The Bloodwise logo. Bloodwise appears in black text against a white background
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Cycling training guide

The Bloodwise logo. Bloodwise appears in black text against a white background
Posted by
05 Jan 2016
A Bloodwise fundraiser competes in a charity cycling event

Putting in some training to build up your strength, agility and endurance ahead of the big day will help you get the most enjoyment out of your ride – so read on for our top tips…

1. Tailor your training to your fitness levels

The amount of training you’ll need to put in before the event will depend on your current level of fitness and your cycling ability.

If you’ve got good fitness – you cycle regularly throughout the year, either to work every day or long rides at the weekends – you’ll probably already have a good training schedule and you should be fit enough to tackle the ride without too much extra training.

If you’ve been cycling intermittently over the years, perhaps by cycling to work in the summer or regular Sunday rides with the family, you’ll likely have some basic fitness and confidence for cycling, so a few months should be enough time to prepare.

If you haven’t ridden a bike for years – or ever! – then the sooner you get training the better. Build up your mileage gradually so you don’t over-exercise or get injured – this will also help you get a good base fitness so you can build your stamina up from there.

2. Structure your sessions

When you’re training, it’s important to structure your sessions and training schedule properly so you get the most out of them and you don’t get injured.

Warm up for at least ten minutes at the start of each session, and don’t forget to stretch after your session as well. The rounded shoulder position that you use on your bike can lead to overstretched upper back muscles and a tight chest, so by spending a few minutes stretching after each ride you’ll help prevent this from happening!

Make sure you plan recovery time into your schedule – whilst you need to cycle at least twice a week to retain your cycle strength, you should give yourself time in-between to recover. Between two and four outings a week is enough. One of these outings every week or fortnight should be a long ride, for more than hour, to build up your endurance.

Also, the weather might not always allow you to get out on the bike (although some would argue there’s no such thing as bad weather, just the wrong clothing!) – but that needn’t be a bad thing. As long as you’re getting some outdoor cycling in, it can be good to mix it up with spin classes, swimming, yoga, core strength exercises – find what works for you and stick with it.

3. Make sure your bike’s in good condition

If you've already got a bike, you're already halfway there! But if your bike’s been gathering dust and you’re just taking it back out now for your training, it’s a good idea to take it along to a good quality bike shop, where they’ll be able to give it a thorough service.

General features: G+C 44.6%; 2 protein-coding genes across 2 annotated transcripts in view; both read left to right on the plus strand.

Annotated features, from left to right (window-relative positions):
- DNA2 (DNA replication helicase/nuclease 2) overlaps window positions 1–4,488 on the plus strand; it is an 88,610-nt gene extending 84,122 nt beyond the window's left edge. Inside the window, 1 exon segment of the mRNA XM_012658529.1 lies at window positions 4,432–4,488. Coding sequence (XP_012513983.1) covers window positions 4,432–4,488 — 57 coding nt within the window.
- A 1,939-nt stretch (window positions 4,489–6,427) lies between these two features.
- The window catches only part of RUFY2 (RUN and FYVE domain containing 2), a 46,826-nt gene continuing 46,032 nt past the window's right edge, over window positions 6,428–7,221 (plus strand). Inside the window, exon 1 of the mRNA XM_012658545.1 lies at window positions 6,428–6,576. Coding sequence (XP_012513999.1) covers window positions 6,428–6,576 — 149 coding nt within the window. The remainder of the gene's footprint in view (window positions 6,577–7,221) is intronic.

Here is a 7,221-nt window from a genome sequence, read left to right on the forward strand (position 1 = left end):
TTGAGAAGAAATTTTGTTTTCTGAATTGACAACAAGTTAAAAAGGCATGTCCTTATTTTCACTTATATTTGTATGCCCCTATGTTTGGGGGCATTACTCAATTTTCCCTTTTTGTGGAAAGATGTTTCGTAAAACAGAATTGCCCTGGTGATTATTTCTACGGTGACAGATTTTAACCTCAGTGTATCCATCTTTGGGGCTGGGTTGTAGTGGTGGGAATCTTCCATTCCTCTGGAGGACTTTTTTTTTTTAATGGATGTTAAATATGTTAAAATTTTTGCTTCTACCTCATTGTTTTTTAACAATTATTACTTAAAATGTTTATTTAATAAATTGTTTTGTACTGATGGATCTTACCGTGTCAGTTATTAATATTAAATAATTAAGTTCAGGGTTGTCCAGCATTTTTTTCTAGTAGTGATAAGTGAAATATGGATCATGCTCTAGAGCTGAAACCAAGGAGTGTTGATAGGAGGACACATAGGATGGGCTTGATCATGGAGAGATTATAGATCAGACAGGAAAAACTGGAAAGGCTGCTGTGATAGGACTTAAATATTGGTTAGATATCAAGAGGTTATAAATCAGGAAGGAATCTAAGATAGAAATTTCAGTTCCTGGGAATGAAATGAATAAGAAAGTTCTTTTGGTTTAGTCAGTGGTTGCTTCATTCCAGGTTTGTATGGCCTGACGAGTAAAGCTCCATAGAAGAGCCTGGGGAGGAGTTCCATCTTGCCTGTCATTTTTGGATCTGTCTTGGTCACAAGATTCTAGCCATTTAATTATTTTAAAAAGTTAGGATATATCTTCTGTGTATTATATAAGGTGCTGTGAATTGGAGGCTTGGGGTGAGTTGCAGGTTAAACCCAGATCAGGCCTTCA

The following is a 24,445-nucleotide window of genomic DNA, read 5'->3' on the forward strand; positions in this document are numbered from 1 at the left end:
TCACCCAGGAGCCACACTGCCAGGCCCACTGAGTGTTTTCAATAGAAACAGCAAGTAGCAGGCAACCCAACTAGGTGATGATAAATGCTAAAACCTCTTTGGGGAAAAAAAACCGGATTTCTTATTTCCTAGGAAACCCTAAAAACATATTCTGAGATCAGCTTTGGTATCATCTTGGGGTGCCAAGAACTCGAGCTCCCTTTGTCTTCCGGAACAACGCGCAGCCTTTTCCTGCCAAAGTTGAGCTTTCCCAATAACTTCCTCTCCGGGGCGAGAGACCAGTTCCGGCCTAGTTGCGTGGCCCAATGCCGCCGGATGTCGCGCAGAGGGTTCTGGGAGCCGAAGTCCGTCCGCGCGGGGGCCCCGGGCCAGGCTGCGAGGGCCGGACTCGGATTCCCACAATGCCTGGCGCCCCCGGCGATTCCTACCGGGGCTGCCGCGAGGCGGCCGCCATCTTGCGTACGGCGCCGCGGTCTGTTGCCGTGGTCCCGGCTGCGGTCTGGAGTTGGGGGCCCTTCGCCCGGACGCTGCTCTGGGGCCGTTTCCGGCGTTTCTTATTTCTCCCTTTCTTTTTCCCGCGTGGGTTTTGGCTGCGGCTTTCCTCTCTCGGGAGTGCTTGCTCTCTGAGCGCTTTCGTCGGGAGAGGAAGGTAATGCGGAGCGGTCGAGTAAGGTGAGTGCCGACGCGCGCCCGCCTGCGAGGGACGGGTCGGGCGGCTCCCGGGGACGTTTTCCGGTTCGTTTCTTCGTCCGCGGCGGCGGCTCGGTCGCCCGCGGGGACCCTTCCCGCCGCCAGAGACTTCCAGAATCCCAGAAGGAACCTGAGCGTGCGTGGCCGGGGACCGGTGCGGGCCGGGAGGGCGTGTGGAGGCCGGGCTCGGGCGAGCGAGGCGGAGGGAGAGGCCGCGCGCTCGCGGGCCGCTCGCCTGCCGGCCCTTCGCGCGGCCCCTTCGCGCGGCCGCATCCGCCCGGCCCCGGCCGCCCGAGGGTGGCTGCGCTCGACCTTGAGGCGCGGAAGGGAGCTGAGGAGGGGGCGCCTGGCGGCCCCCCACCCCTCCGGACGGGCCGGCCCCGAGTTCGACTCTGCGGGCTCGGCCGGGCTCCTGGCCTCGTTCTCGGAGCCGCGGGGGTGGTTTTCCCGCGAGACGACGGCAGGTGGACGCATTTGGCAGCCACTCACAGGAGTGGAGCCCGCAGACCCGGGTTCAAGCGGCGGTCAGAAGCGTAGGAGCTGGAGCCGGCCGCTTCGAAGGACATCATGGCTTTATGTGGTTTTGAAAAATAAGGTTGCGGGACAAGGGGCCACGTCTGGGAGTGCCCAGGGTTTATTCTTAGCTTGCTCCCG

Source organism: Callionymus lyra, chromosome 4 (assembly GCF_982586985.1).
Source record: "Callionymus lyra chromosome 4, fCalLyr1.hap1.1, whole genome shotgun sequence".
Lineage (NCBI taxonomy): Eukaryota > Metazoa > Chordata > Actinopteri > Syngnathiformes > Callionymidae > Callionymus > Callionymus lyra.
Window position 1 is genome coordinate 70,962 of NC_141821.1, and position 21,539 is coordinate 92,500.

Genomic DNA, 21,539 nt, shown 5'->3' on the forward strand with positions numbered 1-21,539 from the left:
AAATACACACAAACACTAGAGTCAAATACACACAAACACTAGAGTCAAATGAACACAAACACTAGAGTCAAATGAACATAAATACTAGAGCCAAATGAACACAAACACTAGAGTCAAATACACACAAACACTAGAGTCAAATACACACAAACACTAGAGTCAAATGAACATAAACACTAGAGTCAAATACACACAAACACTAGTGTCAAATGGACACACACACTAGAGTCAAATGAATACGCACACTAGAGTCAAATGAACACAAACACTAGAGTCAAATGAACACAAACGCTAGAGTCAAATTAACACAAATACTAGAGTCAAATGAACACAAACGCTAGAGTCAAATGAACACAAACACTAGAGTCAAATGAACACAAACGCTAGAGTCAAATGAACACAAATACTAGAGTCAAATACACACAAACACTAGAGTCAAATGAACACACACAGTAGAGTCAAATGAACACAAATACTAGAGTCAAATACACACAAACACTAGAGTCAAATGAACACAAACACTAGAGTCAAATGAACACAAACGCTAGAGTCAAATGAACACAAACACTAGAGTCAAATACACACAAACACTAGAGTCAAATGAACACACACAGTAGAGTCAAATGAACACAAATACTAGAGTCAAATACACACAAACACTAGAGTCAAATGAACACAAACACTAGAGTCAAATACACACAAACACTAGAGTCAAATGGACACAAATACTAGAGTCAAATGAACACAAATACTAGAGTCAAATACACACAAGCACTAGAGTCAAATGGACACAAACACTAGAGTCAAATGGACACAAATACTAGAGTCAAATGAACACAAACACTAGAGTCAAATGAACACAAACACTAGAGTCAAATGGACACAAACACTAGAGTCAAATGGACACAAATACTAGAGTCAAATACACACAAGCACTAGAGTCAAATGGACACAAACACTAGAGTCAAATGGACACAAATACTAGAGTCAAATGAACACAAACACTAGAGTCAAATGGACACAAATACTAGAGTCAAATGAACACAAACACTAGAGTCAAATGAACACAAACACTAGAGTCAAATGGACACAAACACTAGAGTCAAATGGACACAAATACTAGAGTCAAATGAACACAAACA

Once you’ve got your bike in good working order, don’t forget all the kit: you’ll need a good quality helmet and cycling clothes. Remember, you can earn our lovely cycling kit by hitting your fundraising targets.

And make sure you stay safe by getting reflective clothing and lights if you’re training after dark.

4. Eat right

Cycling burns more than 300 calories per hour, so as you’re training you’ll probably find that your appetite increase as you burn that energy off! To make sure you’re looking after your body, you need to be eating well so that you give your muscles fuel, repair any muscle or tissue damage, and replace lost electrolytes and nutrients.

Your training diet should include:

  • Carbohydrates: a high carb diet is recommended for anyone involved in an endurance sport such as cycling, as carbs give you the bulk of your energy.
  • Fats: fats help breakdown food to give you enough energy and help store the sugar and energy you’ll need. Around 20-30% of your diet should be fats.
  • Proteins: proteins are the building blocks of tissue repair, so it’s important for cyclists to consume 15-20% of protein in their diet to help rebuild muscle and tissue fibres.
  • Vitamins and minerals: these, alongside other micro-nutrients, have an important part to play – by eating a variety of fresh fruit and veg, you’ll be keeping your immune system healthy and helping with tissue repair.
  • Water: this is just as important as food. Even when you feel you don't need it, drink plenty. It’s just as important to keep your fluid up after exercise to help you recover.

5. Ease off before event day

To be on peak form for the day of the ride, you’ll need to taper, cutting down on the intensity of your training in the run-up to the event. Three to four days of tapering will be fine for shorter routes. If you’re doing a 100 miler, you may want to taper for up to a week.

Good luck and happy cycling!

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